By Greg Tucker
Ruby Bridges’ walk to school became a symbol of the Civil Rights struggle
In 1960, 6-year-old Ruby Bridges’ daily walk to class took her past an angry mob and into Civil Rights history when she became the first African American child to attend an all-white elementary school in the South.
Dr. Martin Luther King Jr. dedicated his life to improving the world in which he lived—and challenged the rest of us to do the same. He not only championed the equal rights but also equal access to economic opportunity for all Americans. This year’s Martin Luther King, Jr. Day of Service will honor his legacy as hundreds of thousands of Americans pay tribute by serving their communities on Monday, Jan. 20.
The 2014 Martin Luther King Day of Service is a little more than a month away, and now is the time to order materials to promote the event and join Americans across the nation who will be volunteering in their communities.
Next week marks the 50th anniversary of the March on Washington where Dr. Martin Luther King Jr. delivered his I Have A Dream speech. As the federal agency tasked with leading the annual day of service named in his honor, the Corporation for National and Community Service (CNCS) draws inspiration from a life that encouraged service to others.
As a longtime blood donor, Kerri P. knows the importance of giving blood. But she never knew that the need for blood would hit so close to home. Her two-year-old daughter, Mary Clare, was born with a heart defect.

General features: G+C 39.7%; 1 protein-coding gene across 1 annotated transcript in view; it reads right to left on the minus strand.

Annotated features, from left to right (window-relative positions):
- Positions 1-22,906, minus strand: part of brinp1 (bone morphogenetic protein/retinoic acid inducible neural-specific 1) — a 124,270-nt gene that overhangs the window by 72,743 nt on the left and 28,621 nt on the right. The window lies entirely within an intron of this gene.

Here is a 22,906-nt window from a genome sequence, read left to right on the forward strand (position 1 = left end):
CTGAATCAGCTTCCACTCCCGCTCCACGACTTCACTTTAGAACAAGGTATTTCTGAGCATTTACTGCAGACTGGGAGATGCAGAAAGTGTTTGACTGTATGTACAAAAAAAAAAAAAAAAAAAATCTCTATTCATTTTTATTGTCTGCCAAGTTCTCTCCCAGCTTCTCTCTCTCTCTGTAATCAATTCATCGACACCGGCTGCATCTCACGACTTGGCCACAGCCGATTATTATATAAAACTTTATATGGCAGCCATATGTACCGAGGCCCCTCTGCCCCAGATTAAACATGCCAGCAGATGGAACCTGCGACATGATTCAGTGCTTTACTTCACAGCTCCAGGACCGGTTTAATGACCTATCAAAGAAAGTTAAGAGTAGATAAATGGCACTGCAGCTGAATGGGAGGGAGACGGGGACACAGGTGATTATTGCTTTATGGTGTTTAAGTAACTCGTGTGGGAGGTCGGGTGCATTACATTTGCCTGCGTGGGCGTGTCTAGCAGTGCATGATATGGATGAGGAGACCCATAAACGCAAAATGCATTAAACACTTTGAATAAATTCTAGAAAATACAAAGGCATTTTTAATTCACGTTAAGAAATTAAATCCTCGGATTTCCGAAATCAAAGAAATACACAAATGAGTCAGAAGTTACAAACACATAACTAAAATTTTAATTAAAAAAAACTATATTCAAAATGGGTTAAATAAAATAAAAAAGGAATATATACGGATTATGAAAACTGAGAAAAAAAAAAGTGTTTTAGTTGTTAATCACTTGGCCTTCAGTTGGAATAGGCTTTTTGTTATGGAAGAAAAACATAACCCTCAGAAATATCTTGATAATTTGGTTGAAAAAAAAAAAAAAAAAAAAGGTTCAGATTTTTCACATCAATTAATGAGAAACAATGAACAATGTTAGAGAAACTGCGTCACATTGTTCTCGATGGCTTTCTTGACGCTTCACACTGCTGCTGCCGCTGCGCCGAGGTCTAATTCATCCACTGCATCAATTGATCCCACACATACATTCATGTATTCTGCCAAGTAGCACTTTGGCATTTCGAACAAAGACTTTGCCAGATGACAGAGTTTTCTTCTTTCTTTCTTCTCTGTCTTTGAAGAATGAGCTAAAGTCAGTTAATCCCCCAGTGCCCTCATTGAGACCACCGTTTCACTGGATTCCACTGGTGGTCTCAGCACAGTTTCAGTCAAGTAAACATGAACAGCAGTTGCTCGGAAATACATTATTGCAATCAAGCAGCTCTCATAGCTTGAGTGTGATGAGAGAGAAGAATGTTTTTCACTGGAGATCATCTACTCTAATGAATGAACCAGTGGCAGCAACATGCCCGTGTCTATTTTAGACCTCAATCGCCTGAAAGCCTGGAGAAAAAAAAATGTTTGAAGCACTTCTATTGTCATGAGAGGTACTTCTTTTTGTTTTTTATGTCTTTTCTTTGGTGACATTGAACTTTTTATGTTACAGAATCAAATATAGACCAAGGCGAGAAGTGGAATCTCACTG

On Monday January 17th 2011 hundreds of thousands of Americans participated in service projects across the country. From painting schools to serving meals to writing letters to troops, these dedicated volunteers made a positive difference in their communities.
Today the First Family honored Dr. Martin Luther King with a visit to Stuart Hobson Middle School, where they took part in a mentoring project organized by Greater DC Cares’ Mentoring Matters Initiative. The President said a few quick words:
Rev. Dr. Martin Luther King Jr. devoted his life to the work of building a more just and equal society. While we have made great progress, we still have work to do to realize Dr. King’s dream. As Americans, that is a job for all of us – not just on MLK Day but throughout the year.
This week we’ll be featuring a few of the stories of the MLK Drum Major for Service award honorees. MLK Drum Majors for Service are the helping hands who perform extraordinary everyday acts of service with reliability and commitment, but who seldom receive recognition. The awards were a chance for faith and community leaders to acknowledge and honor their service.
With the 25th Anniversary of Martin Luther King, Jr. Day fast approaching, the spirit of his work lives in the projects that you’re planning and the service that you’re doing. Wouldn’t it be great if you could make a difference in your community and share that experience with the world – just by playing a game? You can.
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